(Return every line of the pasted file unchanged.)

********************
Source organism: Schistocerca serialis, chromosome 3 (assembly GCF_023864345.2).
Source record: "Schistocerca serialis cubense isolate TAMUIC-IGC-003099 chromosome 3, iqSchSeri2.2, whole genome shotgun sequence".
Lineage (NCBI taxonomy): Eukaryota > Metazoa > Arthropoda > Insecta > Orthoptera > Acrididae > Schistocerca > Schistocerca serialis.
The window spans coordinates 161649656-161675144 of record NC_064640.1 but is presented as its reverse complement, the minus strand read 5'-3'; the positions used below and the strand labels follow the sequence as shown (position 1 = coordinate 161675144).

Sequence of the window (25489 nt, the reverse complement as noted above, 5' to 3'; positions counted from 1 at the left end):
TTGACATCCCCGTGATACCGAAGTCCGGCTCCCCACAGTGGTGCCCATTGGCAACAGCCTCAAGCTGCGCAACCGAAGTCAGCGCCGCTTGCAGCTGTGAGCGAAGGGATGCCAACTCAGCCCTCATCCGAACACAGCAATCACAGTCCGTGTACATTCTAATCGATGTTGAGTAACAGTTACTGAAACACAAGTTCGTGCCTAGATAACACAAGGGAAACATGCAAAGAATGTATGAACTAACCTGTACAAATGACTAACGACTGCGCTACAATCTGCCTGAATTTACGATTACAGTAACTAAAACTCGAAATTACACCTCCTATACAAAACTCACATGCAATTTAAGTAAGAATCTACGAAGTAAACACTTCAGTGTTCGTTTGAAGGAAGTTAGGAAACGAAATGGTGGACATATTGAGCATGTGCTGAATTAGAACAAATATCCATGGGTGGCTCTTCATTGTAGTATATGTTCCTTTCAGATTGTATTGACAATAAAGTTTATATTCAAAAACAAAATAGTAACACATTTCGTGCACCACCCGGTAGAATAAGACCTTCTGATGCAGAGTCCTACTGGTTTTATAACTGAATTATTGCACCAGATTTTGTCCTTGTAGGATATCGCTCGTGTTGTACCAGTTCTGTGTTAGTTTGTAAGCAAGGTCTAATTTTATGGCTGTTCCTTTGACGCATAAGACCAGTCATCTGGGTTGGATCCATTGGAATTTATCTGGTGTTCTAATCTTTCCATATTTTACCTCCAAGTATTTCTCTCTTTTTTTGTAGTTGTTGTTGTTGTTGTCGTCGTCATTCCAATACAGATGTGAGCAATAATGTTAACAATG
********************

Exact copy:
Source organism: Schistocerca serialis, chromosome 3 (assembly GCF_023864345.2).
Source record: "Schistocerca serialis cubense isolate TAMUIC-IGC-003099 chromosome 3, iqSchSeri2.2, whole genome shotgun sequence".
Lineage (NCBI taxonomy): Eukaryota > Metazoa > Arthropoda > Insecta > Orthoptera > Acrididae > Schistocerca > Schistocerca serialis.
The window spans coordinates 161649656-161675144 of record NC_064640.1 but is presented as its reverse complement, the minus strand read 5'-3'; the positions used below and the strand labels follow the sequence as shown (position 1 = coordinate 161675144).

Sequence of the window (25489 nt, the reverse complement as noted above, 5' to 3'; positions counted from 1 at the left end):
TTGACATCCCCGTGATACCGAAGTCCGGCTCCCCACAGTGGTGCCCATTGGCAACAGCCTCAAGCTGCGCAACCGAAGTCAGCGCCGCTTGCAGCTGTGAGCGAAGGGATGCCAACTCAGCCCTCATCCGAACACAGCAATCACAGTCCGTGTACATTCTAATCGATGTTGAGTAACAGTTACTGAAACACAAGTTCGTGCCTAGATAACACAAGGGAAACATGCAAAGAATGTATGAACTAACCTGTACAAATGACTAACGACTGCGCTACAATCTGCCTGAATTTACGATTACAGTAACTAAAACTCGAAATTACACCTCCTATACAAAACTCACATGCAATTTAAGTAAGAATCTACGAAGTAAACACTTCAGTGTTCGTTTGAAGGAAGTTAGGAAACGAAATGGTGGACATATTGAGCATGTGCTGAATTAGAACAAATATCCATGGGTGGCTCTTCATTGTAGTATATGTTCCTTTCAGATTGTATTGACAATAAAGTTTATATTCAAAAACAAAATAGTAACACATTTCGTGCACCACCCGGTAGAATAAGACCTTCTGATGCAGAGTCCTACTGGTTTTATAACTGAATTATTGCACCAGATTTTGTCCTTGTAGGATATCGCTCGTGTTGTACCAGTTCTGTGTTAGTTTGTAAGCAAGGTCTAATTTTATGGCTGTTCCTTTGACGCATAAGACCAGTCATCTGGGTTGGATCCATTGGAATTTATCTGGTGTTCTAATCTTTCCATATTTTACCTCCAAGTATTTCTCTCTTTTTTTGTAGTTGTTGTTGTTGTTGTCGTCGTCATTCCAATACAGATGTGAGCAATAATGTTAACAATG